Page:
Link Posted: 9/17/2002 2:51:42 PM EDT
I was out in the field once with a woman who was in my squad at PLDC. I know the guys and me made sure she was ok every step of the way. No, no nothing like that. She was married and nice. I cannot imagine having to keep one eye out for boobie traps, one eye out for mines, one eye out for enemy personel, one eye out for my left foot getting in the way of my other left foot, one eye out for my crap, one eye out for a woman who no matter what you say I'll still look out for anyway. Not enough eyeballs to go around.
Link Posted: 9/17/2002 2:53:54 PM EDT
On a lighter note. If the following was true, an enterprising girl could retire after a sufficiently long combat tour.
Interestingly, the first proof that Canadian women in combat roles could undermine military preparedness may come from the bedroom and not the trenches. If sensational allegations made in the August issue of the independent Canadian military magazine esprit de corps are to be believed, four unmarried female peacekeepers were sent home from Cambodia this spring after getting pregnant. On top of that, the magazine reports, female Canadian Forces staff at the northern base of Alert "made a fortune" selling their sexual favours to male colleagues. And two female sailors on board the HMCS Protecteur during the 1991 Gulf War were also part-time prostitutes, the magazine charges. In a curious twist, a third woman who informed on the first two was countercharged by the pair for allegedly trying to seduce them into a lesbian relationship. The magazine claims all three were flown back to Canada in the middle of the war. The Department of National Defence (DND) has refused comment on the specific allegations made by esprit de corps. DND spokesman Susan Gray would only say, "This alleged prostitution in the forces is based solely on speculation and not fact." But the accusations do not surprise many military experts. Christopher Check, a former United States marine and now associate director of the Rockford Institute's Center on the Family in America, located in Rockford, I11., claims prostitution is one of the results of putting women in combat. "I know for certain there was a woman marine who was selling fellatio in the [washrooms] at a pier in Saudi Arabia," Mr. Check says. "I understand she was doing quite well for herself, too."
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Link Posted: 9/17/2002 2:57:30 PM EDT
I recall seeing photos from the Gulf War, where there was a platoon moving out across the desert. As the soldiers went strolling by the camera, there was a male soldier with his gear on his back walking next to a female soldier. The two were carrying her gear between them. Which theoretically means that the male soldier will have carried 50% more weight by the time he finishes his march, than had the female been required to carry her own gear, solo. Now. If there's a firefight at the end of their march, will the male soldier be in as good of condition as he needs to be in to fight effectively, or will the female soldier, having been relieved of carrying one-half of her own gear, be able to take up his slack? Hmmm? Eric The(WomenToTheRear!)Hun[>]:)]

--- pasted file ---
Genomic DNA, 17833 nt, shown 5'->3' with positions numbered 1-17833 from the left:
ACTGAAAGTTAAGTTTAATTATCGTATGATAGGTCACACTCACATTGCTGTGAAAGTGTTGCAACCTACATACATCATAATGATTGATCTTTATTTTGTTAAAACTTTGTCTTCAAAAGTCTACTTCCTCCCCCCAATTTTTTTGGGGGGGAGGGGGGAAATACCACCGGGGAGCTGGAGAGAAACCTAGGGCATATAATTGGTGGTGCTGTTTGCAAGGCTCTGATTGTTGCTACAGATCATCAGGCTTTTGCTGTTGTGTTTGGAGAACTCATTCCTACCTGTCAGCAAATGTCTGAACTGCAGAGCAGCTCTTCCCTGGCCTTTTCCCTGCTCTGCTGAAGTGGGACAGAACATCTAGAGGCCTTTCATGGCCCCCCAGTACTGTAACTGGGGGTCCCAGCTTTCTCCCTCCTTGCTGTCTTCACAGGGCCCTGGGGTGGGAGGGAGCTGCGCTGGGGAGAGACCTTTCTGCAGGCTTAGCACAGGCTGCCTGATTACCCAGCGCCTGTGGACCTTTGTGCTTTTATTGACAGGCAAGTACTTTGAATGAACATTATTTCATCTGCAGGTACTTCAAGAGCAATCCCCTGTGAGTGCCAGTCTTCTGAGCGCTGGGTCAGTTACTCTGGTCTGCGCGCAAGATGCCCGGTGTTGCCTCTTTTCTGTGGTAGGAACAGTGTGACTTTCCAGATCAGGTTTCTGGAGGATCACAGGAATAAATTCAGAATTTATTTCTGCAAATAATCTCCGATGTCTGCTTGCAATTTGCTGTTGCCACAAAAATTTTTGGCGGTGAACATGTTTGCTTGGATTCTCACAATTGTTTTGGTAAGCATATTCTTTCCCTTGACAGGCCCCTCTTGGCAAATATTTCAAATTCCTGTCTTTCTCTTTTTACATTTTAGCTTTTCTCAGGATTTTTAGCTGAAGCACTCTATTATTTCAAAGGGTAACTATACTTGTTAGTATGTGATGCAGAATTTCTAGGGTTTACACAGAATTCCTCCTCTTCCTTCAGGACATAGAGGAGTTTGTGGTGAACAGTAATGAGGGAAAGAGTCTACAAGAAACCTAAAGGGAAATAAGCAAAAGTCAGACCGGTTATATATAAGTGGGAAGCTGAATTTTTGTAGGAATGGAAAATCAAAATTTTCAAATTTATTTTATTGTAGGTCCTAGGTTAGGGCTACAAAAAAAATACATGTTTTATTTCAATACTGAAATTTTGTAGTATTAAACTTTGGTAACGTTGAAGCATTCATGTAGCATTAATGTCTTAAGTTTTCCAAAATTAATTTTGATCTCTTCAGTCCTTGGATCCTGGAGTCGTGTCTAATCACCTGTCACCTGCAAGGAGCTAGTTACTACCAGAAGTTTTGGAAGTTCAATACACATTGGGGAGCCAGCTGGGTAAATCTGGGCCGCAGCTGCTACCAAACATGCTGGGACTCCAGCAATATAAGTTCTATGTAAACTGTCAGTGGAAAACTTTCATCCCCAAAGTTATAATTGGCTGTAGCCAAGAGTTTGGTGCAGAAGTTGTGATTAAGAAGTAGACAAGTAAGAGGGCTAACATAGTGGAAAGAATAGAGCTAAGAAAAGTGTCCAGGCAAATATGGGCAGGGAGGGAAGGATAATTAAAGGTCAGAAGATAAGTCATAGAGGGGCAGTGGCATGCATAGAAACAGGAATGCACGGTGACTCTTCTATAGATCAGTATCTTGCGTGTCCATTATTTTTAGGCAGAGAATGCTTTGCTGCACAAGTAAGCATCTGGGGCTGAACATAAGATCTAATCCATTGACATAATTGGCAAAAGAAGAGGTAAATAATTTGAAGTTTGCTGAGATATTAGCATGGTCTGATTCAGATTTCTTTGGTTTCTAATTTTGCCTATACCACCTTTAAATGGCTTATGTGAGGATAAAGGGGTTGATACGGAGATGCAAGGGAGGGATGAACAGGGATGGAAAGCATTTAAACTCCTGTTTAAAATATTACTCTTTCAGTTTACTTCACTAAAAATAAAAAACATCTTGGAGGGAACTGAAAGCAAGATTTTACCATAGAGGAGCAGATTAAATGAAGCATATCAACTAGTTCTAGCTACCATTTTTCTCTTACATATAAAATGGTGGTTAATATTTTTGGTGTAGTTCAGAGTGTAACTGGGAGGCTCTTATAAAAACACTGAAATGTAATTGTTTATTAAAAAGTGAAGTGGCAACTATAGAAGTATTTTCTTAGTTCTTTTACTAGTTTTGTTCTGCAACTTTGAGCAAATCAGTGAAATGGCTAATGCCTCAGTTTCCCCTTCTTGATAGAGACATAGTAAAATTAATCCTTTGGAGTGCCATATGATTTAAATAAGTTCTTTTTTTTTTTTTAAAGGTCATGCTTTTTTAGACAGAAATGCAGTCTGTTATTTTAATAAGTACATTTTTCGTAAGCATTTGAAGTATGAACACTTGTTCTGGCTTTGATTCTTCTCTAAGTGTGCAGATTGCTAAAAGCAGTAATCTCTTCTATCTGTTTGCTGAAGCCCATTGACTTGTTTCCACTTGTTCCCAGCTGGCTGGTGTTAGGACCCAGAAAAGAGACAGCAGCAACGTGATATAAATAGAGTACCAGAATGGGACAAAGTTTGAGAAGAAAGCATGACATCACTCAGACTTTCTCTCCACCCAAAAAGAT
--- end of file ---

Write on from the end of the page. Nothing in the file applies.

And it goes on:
Link Posted: 9/17/2002 2:58:11 PM EDT
OK, Where did you guys get these 'sources'. And where did they get thier information? I ask because one of the quoted paragraphs doesnt get the number of POWs correct, and another takes congressional testimony out of context. And as far as I know, neither of the two women POWs have ever said that they were 'repeatedly gangraped and sodomized'. Major Cornum did say that she had been 'assaulted' (but not raped) during transport from crash site to detainment. And that is where the the line about there are 400 worst things that could happen comes in.
Link Posted: 9/17/2002 3:31:37 PM EDT
Where did you guys get these 'sources'.
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Google
And where did they get their information?
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Don't know
Link Posted: 9/17/2002 3:46:27 PM EDT
[IMG]http://webpages.charter.net/jeff.hoeft/pshop/WWIIPoster11.jpg[/IMG]
Link Posted: 9/17/2002 3:55:46 PM EDT
make it an MOS (69H for instance)!
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[}:D] ROTFLMAO!
Link Posted: 9/18/2002 4:53:17 AM EDT
Link Posted: 9/18/2002 5:56:31 AM EDT
Originally Posted By Hmanjr: "Getting raped or abused or whatever is one more bad thing that can happen to you as a prisoner of war.
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Here the Major doesn't actually seem to say that she was raped ??
Link Posted: 9/18/2002 6:57:06 AM EDT